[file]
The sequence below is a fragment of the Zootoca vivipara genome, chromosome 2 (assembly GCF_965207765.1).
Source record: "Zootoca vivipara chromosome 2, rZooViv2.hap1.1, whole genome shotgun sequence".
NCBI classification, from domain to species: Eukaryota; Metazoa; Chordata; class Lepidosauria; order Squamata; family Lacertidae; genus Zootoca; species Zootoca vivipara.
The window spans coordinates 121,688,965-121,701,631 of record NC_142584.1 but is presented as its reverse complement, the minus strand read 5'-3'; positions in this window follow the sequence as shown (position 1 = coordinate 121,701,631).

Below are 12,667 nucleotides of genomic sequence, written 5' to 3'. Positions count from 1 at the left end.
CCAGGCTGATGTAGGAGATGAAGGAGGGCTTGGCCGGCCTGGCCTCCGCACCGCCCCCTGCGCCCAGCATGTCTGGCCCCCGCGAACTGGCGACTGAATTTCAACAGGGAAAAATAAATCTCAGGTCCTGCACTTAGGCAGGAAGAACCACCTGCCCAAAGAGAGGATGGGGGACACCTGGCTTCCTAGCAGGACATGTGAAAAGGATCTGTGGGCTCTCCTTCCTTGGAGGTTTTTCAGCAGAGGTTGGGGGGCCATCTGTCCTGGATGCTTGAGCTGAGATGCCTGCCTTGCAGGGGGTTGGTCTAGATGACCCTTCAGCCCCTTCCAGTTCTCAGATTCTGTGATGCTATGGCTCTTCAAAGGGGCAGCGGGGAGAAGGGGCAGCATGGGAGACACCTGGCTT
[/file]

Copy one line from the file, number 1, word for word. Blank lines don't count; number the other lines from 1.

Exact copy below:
The sequence below is a fragment of the Zootoca vivipara genome, chromosome 2 (assembly GCF_965207765.1).